So the pitch of that midnight cry may have been determined months ago, and it may determine part of your child's future, too. There are still so many things we don't know, but as parents we do know one thing: Our babies cries (as much as we don't want to hear them all the time) really are something special.

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So many parents wish there was a way we could add more hours to the day. Unfortunately, we're stuck with just 24 of them, but we can try to make the most of the time we've got. One way more and more working mamas are maximizing the time we do have is by cutting out the commute and working from home.

It can add an hour or two back to your day, and (depending on your hours and circumstances) it can even make childcare arrangements easier. And with more big companies offering legit remote opportunities, it's easier than ever for parents to find these opportunities. As Motherly recently reported, Amazon is on a bit of a remote hiring spree ahead of the holiday season, and it's not the only one.

Williams-Sonoma is currently seeking Seasonal Customer Service Associates to work from home. It is looking for remote workers in Cincinnati, Cleveland, Phoenix, Reno, Tulsa, and near Raleigh, Columbus, Braselton, and Oklahoma City.

These work-from-home positions are part of Williams-Sonoma's plan to hire about 3,500 associates for its Customer Care Centers. The company says a "significant portion of positions" for the Customer Care Centers will be work-from-home. They're looking for remote workers who live no more than an hour and a half away from one of the Customer Care Centers as "on occasion our Work From Home associates must come to the Care Center for meetings and training with advanced notice," the company notes in the job postings.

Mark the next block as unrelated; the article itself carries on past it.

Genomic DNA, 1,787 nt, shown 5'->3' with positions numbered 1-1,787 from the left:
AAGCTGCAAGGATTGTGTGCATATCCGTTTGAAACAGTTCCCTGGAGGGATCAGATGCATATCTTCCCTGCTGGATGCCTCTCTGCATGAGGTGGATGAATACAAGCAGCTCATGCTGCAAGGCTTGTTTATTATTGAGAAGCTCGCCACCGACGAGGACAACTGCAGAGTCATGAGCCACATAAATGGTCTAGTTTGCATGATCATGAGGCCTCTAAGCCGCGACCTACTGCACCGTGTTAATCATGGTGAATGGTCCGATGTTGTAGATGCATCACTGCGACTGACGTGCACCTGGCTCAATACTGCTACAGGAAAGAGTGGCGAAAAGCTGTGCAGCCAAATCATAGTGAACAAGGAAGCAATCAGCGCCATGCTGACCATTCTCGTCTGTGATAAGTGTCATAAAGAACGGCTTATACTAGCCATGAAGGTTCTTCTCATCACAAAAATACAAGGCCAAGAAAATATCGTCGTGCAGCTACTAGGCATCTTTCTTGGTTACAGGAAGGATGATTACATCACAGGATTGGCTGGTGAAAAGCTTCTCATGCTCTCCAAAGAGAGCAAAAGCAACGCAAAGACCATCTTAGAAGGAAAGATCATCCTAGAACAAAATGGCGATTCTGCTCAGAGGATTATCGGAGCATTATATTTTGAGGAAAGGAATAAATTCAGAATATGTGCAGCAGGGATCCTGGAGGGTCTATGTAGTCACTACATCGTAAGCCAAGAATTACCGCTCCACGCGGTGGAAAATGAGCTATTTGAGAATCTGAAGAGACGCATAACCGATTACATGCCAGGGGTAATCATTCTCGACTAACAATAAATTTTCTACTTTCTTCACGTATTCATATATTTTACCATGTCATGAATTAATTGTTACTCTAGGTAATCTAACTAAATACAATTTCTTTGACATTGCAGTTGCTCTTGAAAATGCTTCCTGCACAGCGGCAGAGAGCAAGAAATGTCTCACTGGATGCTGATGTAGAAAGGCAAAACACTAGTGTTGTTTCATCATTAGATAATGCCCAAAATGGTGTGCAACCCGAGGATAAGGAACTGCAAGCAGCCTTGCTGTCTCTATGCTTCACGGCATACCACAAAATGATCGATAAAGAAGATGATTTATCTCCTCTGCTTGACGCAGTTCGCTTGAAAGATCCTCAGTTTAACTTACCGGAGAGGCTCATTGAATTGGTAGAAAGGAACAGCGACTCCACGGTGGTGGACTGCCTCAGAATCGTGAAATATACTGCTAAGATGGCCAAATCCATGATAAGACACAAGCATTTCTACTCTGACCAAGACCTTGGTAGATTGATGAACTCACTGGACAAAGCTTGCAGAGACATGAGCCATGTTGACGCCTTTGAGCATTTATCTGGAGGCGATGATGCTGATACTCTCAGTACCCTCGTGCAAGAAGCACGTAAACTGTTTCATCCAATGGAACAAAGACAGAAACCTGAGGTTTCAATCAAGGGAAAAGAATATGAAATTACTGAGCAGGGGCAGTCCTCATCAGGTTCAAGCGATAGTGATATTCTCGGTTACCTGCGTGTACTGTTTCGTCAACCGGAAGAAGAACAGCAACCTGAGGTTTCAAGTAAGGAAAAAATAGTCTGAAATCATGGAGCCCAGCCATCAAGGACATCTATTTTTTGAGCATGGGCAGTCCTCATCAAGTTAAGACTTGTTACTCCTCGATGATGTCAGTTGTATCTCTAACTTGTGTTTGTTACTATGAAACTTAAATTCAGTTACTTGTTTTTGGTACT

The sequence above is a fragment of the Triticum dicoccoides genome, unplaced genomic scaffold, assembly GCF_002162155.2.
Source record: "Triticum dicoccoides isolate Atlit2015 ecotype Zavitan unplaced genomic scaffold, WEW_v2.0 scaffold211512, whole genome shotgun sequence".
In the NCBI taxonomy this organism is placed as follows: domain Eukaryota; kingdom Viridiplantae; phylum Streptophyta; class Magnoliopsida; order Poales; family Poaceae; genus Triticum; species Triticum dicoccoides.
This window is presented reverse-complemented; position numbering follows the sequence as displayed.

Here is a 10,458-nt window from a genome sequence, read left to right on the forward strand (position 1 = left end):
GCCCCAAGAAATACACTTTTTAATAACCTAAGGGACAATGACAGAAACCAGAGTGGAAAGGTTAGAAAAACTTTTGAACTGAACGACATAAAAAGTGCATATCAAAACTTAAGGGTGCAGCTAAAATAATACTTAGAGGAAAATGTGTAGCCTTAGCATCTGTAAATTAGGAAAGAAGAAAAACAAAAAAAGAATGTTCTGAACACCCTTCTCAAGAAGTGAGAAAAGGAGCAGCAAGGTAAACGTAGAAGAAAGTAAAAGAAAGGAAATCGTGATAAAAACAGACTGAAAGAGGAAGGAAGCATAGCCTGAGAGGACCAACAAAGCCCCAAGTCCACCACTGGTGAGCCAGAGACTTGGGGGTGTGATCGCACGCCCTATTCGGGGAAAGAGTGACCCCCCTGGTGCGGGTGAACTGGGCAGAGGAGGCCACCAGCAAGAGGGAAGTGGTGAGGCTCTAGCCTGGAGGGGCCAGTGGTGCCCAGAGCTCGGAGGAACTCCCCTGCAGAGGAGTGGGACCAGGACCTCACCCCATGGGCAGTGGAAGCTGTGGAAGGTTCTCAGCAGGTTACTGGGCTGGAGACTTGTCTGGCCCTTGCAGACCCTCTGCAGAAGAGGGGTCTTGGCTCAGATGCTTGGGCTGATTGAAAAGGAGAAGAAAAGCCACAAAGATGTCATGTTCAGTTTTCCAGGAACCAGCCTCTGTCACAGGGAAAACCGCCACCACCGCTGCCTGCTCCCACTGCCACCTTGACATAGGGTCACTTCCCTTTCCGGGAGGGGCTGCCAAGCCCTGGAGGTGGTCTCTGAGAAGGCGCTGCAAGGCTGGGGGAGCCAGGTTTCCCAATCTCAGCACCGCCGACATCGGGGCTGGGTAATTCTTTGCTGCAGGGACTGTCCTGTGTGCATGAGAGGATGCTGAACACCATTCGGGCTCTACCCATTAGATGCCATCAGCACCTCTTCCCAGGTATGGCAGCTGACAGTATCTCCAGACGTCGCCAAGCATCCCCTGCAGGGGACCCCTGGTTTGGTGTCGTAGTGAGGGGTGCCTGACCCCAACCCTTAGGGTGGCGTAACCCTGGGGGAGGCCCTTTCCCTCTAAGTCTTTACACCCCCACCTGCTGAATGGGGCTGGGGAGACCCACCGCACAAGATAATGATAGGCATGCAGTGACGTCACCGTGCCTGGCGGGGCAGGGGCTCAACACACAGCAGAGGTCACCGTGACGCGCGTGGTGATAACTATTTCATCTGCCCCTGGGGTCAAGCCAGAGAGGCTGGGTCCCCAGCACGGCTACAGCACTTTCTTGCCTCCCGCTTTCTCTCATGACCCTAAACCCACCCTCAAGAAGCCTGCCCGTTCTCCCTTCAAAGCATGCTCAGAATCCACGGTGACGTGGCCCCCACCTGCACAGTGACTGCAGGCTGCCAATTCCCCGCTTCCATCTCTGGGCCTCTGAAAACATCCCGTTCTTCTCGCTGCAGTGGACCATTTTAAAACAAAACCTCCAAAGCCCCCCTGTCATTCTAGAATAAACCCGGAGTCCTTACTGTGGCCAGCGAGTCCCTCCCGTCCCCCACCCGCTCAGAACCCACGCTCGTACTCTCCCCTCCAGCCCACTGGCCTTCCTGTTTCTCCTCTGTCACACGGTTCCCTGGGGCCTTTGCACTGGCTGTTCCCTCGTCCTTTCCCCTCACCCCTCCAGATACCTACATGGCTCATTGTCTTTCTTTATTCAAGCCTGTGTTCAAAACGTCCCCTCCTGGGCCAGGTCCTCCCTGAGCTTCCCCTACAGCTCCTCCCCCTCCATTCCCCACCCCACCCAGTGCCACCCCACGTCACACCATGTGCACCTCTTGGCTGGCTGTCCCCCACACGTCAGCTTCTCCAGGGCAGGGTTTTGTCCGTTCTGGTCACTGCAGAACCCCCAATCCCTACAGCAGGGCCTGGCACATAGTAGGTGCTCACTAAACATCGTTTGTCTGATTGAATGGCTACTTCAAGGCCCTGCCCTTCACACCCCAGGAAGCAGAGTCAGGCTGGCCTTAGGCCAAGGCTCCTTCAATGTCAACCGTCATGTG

The positions are very similar to what Amazon is looking for: Basically customer service reps who can take inbound calls to help shoppers with orders, returns and issues with finding products or deliveries of products. Williams-Sonoma is looking for people who can work 30 - 50 hours per week, and the pay is listed at $12 per hour.

Another perk is a 40% discount on most merchandise, which great because the Williams-Sonoma umbrella includes brands like Pottery Barn and West Elm as well.

Sounds like this could be a great gig for a mama with customer service skills and a high-speed internet connection.

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Plenty of modern motherhood paraphernalia was made to be seen—think breastfeeding pillows that seamlessly blend into living room decor or diaper bags that look like stylish purses. The breast pump though, usually isn't on that list.

It's traditionally been used in the privacy of our homes and hotel rooms in the best case scenarios, and in storage closets and restrooms in the worst circumstances. For a product that is very often used by mothers because they need to be in public spaces (like work and school), the breast pump lives a very private life.

Thankfully, some high profile moms are changing that by posting their pump pics on Instagram. These influential mamas aren't gonna hide while they pump, and may change the way the world (and product designers) see this necessary accessory.

1. Gail Simmons 

Top Chef's Gail Simmons looked amazing on the red carpet at the 2018 Emmys, but a few days after the award show the cookbook author, television host and new mama gave the world a sneak peek into her backstage experience. It wasn't all glam for Gail, who brought her pump and hands-free bra along on the big night.

We're thankful to these women for showing that breast pumps belong in public and in our Instagram feeds.

[Update, September 21, 2018: This post was originally published on May 31, 2018, but has been updated to include a recent Instagram post by Gail Simmons.]

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  2. Behati Prinsloo shamed for 'pumping and dumping' during date with hubby Adam Levine
  3. Nicole Phelps pumping in an evening gown is the ultimate definition of a multi-tasking mama 👏